Types of Food Processing Floors

CEMENTITIOUS URETHANE FLOORS

Food Processing Flooring – home page

Cementitious urethane floors are considered the modern standard in food processing facilities. Cement based urethanes bond extremely well to difficult concrete floors in damp and cool conditions, where other systems won’t.  These products also tolerate wide temperature swings, with excellent chemical resistance. They are often considered the best of all worlds when it comes to choosing a flooring product for the food  processing industry.  AntiMicrobial additives can also be added to the formulation to create a floor that combats bacteria in between washdown cycles.  These floors may be installed over brick and tile, in certain situations. The only downside to these products is that they are only color stable in tile red & dark gray.  Other colors tend to fade and discolor under UV light. Find a manufacturer such as E P Floors Corp., that installs with their own company crews, including a turn-key installation and warranty.

 Manufacturers of urethane mortar flooring include:

EPOXIES

These products were at one time (before urethane mortar floors were developed) were thought to be a good choice.   Unfortunately, lactic acid, damp and/or cold conditions & thermal shock,  serve as an enemy of epoxy floors.  Lactic acid is present in all food facilities as a byproduct of food decomposition.  The lactic acid slowly creates “pits” in the floor surface when the surface becomes attacked by lactic acid, during normal wear and tear on the floor.  The “pits” quickly degrade into holes, and spreads like “cancer”, as they expand and migrate throughout the floor.  Hairline cracks develop in hot spill/washdown areas, which cause breakage, and water/chemicals to seep under the floor.  Within a relatively short period of time, and epoxy floor will need to be replaced.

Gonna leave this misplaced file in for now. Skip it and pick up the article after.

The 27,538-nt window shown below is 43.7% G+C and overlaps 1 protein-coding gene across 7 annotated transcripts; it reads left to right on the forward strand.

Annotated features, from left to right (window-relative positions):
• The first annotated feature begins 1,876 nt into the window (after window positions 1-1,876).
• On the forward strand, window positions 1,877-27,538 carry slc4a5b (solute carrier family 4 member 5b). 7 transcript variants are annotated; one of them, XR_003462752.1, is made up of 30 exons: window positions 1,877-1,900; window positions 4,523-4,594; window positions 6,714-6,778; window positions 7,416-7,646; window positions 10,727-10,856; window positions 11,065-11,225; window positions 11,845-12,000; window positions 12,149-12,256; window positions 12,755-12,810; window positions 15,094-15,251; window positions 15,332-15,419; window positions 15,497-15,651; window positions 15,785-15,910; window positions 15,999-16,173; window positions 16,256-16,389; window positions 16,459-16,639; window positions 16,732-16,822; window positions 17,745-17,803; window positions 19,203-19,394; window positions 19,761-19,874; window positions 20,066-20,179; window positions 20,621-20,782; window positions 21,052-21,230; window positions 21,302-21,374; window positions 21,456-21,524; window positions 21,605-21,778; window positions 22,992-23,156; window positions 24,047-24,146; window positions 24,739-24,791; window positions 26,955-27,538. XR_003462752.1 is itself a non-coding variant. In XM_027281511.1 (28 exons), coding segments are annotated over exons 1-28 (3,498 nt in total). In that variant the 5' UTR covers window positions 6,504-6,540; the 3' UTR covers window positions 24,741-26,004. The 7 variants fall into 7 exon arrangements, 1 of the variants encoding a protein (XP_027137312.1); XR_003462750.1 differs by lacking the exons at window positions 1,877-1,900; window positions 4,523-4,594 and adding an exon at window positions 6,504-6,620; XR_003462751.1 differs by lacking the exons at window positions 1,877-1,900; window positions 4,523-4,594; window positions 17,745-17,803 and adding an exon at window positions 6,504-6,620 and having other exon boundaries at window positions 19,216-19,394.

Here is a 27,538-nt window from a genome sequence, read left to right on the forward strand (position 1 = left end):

Methyl Methacrylate (MMA)

This material has a noxious odor during cure, and materials are flammable.  If the flooring must be installed in a freezer during operation, MMA’s will cure down to -20 degrees Fahrenheit.  They are a good choice for crack repair and leveling in these very cold areas. Due to temperature swings (thermal shock, thermal cycling) in washdown and production areas, MMA’s will tend to unbond and fail due to floor coating material expanding and contracting at different rate than the concrete.

Vinyl Ester (Tufco)

Another choice that has been used in the food processing industry, due to its high tolerance of nitric acids. Unfortunately, vinyl esters also have a very noxious odor during the application, which often required the installation crew to wear gas masks with forced air supply for breathing purposes. Repair of these floors is often a logistical challenge, that can only be due at plant shut downs, when no food is present, due to potential food product contamination.

Acid Brick  Dairy Brick   Tile

Acid brick and quarry tile are products that have  widely been used in the food processing industry.  These products were the only systems available, before the advent of seamless systems.  These systems are only a viable choice for new construction and long production shutdowns.  The added thickness of these systems, along with long installation duration, makes it difficult or impossible for renovation and fast turnaround projects.   Another issue with these systems, is the grout lines between the bricks or tile. Grout creates harmful health effects if not cleaned properly, since harmful microbes,dirt, grease, stains and mold can accumulate in them.  Dirty grout lines often contribute to foul odors and deteriorating indoor air quality.  Substances penetrate the tiny grout pores, making sanitizing and thorough cleaning of the floor,  extremely difficult.  Additionally, the grout joints have to be “re-pointed” regularly, to prevent moisture from passing into the spongy grout bed under the bricks/tile.  Once the grout bed becomes saturated with moisture, it quickly spreads under the brick or tile, and eventually undermines the entire floor.  If you have an existing brick/tile floor, and your grout joints are deteriorating, urethane flooring may be able to be applied over it, if it is done early in the deterioration process.  Once the tiles and bricks become loose in large areas, the brick/tile must be completely removed.

cement-urethane-floor

 

 

 

 

For a quotation, or more information on Puma-Crete, including a quotation, color availability, technical properties, or other properties of any of our systems, please contact the technical support team at E P Floors Corp.